Thursday, 7 June 2018

News Anchoring as a Career

An anchor is a person or a journalist who presents news during a news program broadcasted on the television. An anchor is also called as a News Presenter, News Reader or Newscaster. News Anchors most often work from studio of the channel he is working with.  He may also present the news from remote location in the field related to a particular major news event.

Being a news anchor requires a number of skills, the first of which is a comfort in front of the camera. There’s an element of show business in the job of a news anchor, not only do you need to be comfortable in front of the camera but you need to make people want to watch you. The latter may not be something you can learn but, certainly, gaining comfort speaking to the camera is a skill you can hone.

Here are eight essential “skills without script” that a news anchor should strive for:
1. Knowledge base: An understanding of issues, names, geography, history and the ability to put all of these in perspective for viewers. It comes from the journalist's commitment to being a student of the news.
2. Ability to process new information: Sorting, organizing, prioritizing and retaining massive amounts of incoming data.
3. Ethical compass: Sensitivity to ethical land mines that often litter the field of live breaking news, unconfirmed information, graphic video, words that potentially panic, endanger public safety or security or words that add pain to already traumatized victims and those who care about them.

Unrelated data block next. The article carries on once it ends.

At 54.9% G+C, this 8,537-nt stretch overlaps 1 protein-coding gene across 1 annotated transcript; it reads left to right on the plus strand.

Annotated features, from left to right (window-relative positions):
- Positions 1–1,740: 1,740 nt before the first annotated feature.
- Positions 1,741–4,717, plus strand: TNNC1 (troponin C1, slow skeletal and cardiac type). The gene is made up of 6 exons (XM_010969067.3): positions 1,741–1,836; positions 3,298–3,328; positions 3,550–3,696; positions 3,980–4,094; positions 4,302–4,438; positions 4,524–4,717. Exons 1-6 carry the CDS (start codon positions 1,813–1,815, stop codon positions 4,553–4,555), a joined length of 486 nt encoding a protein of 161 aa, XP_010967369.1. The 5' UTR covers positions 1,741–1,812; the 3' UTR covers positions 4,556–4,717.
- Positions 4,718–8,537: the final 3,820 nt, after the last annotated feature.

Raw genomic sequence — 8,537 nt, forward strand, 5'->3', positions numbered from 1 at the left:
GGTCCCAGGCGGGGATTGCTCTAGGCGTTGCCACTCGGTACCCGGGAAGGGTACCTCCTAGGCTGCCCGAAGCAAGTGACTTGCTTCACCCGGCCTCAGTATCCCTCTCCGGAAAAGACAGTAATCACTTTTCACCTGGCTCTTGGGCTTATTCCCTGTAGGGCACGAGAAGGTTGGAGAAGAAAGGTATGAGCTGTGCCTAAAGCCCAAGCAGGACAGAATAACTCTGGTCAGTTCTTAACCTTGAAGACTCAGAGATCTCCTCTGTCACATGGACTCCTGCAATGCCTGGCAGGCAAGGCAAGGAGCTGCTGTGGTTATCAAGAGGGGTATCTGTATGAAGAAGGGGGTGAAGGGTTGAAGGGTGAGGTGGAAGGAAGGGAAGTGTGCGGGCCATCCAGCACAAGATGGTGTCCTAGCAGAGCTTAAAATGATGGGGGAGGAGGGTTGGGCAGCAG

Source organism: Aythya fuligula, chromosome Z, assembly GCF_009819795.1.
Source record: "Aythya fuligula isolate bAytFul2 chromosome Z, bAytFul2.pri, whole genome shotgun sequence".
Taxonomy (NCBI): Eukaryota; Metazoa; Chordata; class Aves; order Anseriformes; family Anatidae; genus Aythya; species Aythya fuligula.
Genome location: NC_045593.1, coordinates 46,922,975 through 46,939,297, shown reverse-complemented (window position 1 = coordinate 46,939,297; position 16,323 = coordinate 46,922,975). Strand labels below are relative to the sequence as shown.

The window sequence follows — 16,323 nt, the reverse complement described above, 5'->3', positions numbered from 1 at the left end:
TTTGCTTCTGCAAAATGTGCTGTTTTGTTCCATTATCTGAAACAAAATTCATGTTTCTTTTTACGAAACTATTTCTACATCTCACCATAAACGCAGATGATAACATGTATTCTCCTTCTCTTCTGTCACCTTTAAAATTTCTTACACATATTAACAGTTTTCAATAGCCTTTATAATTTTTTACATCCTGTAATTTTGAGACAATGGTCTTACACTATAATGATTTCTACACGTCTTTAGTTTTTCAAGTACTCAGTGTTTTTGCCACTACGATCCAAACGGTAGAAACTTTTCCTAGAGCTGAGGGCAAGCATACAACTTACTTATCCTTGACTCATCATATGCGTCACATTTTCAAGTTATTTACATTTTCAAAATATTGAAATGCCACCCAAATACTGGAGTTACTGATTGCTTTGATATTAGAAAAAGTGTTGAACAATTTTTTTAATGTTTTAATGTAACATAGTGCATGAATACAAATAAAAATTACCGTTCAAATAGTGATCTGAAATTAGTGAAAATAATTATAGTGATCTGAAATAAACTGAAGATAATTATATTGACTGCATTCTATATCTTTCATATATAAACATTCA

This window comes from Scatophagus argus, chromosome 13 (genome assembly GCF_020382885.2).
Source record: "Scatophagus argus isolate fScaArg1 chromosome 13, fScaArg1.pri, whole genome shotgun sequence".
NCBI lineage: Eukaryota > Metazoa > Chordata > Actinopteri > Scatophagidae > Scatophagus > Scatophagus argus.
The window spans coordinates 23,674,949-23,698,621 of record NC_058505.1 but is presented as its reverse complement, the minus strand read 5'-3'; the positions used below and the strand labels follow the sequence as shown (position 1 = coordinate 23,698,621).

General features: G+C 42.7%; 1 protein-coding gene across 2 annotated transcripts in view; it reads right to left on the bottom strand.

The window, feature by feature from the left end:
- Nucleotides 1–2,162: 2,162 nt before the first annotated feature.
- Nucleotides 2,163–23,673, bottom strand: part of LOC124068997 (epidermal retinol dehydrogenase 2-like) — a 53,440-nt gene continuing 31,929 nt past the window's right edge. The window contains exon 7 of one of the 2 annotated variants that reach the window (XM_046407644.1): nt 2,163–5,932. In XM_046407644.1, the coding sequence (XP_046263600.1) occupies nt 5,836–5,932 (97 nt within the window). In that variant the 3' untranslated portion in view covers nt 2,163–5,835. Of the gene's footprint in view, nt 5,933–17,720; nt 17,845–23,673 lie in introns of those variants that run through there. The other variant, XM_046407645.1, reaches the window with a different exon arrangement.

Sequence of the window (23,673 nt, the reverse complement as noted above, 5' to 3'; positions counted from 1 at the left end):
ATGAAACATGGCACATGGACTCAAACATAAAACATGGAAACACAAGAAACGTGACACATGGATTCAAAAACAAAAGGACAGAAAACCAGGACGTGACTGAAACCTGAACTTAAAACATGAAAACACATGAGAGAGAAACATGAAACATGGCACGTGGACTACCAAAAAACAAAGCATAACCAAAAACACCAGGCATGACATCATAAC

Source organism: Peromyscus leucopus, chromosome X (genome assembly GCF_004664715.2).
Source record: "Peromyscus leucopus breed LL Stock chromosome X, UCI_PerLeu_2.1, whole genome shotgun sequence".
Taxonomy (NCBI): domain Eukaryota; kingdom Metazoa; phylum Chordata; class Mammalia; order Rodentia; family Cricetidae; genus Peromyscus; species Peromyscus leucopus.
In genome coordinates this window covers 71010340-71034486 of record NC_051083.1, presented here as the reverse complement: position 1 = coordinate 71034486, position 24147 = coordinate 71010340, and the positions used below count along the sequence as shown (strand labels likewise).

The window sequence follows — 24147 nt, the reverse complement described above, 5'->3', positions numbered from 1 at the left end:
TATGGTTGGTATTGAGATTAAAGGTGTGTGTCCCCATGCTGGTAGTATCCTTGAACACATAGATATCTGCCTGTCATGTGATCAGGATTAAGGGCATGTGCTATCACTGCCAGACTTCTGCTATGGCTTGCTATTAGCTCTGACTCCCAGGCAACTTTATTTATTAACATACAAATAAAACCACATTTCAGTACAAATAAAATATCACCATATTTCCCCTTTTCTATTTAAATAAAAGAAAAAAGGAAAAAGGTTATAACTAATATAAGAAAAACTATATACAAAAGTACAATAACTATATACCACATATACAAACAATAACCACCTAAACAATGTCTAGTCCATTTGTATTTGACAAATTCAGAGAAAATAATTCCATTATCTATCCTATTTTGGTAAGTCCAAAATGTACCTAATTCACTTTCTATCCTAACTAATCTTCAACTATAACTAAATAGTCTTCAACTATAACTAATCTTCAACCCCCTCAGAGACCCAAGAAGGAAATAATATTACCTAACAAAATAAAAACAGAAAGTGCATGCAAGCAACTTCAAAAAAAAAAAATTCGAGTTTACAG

4. Command of the language: Dead-on grammar, syntax, pronunciation, tone and storytelling no matter how stressed or tired the anchor or reporter may be.
5. Interviewing finesse: An instinct for what people need and want to know, for what elements are missing from the story, and the ability to draw information by skillful, informed questioning and by listening.
Priya Sinha, IAAN alumni as news anchor at Sahara Samay
6. Mastery of multitasking: The ability to simultaneously: take in a producer's instructions via an earpiece while scanning new information from computer messages, texts or Twitter; listen to what other reporters on the team are sharing and interviewees are adding; monitor incoming video -- and yes, live-tweet info to people who have come to expect information in multiple formats.
7. Appreciation of all roles: An understanding of the tasks and technology that go into the execution of a broadcast, the ability to roll with changes and glitches, and anticipate all other professionals involved.
8. Acute sense of timing: The ability to condense or expand one's speech on demand, to sense when a story needs refreshing or recapping, to know without even looking at a clock how many words are needed to fill the minute while awaiting a satellite window, live feed or interviewee.

News anchors may maintain a hectic and challenging work schedule due to the need to cover breaking news or present feature stories on strict deadlines. Additionally, some news anchors may be required to travel in order to conduct interviews and gather information.

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